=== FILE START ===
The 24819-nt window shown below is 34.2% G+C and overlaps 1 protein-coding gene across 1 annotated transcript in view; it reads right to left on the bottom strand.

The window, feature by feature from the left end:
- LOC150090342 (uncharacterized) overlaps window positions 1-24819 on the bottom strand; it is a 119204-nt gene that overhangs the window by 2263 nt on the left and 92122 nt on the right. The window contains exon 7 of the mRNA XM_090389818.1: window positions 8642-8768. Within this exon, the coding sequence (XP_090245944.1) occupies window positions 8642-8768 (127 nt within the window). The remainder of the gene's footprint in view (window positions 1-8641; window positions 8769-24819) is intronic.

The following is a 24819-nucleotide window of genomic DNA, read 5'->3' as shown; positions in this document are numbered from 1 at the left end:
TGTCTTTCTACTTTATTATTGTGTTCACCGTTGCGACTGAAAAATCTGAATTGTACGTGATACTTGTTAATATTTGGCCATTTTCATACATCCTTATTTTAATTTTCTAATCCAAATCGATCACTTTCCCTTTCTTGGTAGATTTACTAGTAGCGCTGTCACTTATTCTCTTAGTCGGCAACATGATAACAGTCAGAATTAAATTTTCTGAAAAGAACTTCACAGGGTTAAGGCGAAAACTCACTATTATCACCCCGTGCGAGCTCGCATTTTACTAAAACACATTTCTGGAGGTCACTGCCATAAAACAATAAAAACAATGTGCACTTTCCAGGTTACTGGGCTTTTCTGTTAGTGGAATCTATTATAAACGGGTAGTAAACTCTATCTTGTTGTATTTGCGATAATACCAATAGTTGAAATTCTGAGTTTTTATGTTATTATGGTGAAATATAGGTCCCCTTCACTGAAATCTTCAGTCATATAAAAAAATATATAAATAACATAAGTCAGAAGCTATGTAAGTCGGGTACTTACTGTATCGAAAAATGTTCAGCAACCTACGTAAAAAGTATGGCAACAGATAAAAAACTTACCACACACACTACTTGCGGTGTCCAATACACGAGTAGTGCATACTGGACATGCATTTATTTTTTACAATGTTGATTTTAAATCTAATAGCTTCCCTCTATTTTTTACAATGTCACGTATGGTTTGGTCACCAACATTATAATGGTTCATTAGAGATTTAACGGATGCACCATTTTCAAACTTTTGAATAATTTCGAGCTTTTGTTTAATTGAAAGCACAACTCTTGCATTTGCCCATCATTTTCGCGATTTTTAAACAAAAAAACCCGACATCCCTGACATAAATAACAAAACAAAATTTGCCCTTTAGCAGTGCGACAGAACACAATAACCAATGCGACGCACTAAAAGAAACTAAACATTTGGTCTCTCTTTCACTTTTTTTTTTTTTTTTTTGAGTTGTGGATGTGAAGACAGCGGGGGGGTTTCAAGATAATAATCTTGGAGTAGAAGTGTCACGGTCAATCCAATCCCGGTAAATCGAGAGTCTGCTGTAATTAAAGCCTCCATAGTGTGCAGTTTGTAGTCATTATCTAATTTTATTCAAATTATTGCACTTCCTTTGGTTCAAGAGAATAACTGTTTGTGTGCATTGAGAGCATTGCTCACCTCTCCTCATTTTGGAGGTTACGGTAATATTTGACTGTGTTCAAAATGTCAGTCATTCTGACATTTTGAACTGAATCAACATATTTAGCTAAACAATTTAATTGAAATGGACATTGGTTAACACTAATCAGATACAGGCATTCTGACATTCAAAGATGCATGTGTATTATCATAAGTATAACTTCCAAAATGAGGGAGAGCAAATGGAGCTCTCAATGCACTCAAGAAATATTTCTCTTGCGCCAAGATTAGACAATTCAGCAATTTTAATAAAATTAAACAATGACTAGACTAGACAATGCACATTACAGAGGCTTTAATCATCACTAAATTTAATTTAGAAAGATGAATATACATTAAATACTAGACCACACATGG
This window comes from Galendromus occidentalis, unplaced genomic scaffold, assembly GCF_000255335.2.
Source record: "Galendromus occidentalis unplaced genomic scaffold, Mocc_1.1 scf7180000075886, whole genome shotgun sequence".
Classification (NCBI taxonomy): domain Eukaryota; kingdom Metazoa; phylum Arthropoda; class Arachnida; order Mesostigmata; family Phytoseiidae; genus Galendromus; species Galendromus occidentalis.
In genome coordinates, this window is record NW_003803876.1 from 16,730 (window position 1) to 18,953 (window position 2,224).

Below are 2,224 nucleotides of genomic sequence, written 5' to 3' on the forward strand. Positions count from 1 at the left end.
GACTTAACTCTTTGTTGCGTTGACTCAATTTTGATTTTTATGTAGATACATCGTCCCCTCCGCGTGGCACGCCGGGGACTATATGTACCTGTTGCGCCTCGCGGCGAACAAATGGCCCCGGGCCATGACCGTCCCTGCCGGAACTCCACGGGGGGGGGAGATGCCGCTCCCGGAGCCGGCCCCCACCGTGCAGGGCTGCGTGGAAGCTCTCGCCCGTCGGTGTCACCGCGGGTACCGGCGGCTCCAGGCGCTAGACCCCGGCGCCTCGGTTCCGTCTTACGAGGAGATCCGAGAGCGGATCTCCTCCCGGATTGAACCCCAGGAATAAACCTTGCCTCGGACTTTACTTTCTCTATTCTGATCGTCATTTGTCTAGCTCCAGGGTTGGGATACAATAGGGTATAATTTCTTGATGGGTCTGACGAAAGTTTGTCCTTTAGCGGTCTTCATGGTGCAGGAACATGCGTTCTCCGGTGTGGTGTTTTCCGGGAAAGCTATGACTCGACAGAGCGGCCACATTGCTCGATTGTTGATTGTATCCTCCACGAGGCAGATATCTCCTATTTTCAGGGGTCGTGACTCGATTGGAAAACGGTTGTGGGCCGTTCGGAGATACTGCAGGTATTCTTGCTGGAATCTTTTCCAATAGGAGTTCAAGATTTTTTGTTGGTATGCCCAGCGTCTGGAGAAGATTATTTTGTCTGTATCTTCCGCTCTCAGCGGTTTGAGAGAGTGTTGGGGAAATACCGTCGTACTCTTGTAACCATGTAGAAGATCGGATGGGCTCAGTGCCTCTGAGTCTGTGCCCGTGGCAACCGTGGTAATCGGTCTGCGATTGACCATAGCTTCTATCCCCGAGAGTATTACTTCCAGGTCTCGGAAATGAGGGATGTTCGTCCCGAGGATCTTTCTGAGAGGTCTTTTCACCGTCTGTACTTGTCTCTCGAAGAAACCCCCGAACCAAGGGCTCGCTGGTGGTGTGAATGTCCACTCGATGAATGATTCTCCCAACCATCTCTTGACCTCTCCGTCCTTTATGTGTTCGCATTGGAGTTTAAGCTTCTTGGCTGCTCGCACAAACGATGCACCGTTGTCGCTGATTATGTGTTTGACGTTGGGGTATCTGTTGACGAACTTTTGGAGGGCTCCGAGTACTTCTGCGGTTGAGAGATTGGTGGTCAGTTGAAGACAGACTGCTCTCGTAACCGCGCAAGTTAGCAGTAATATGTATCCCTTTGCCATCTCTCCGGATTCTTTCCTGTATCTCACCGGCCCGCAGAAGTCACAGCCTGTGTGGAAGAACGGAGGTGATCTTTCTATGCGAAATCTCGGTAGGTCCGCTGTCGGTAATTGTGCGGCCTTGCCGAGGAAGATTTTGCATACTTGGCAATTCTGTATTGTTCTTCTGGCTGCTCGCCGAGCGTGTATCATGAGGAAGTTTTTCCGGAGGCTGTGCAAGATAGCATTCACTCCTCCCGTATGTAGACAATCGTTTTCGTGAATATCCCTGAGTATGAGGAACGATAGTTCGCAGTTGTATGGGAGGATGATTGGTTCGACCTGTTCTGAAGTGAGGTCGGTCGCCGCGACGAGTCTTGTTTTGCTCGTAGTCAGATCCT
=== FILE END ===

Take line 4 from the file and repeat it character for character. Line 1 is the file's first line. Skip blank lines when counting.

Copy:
The following is a 24819-nucleotide window of genomic DNA, read 5'->3' as shown; positions in this document are numbered from 1 at the left end: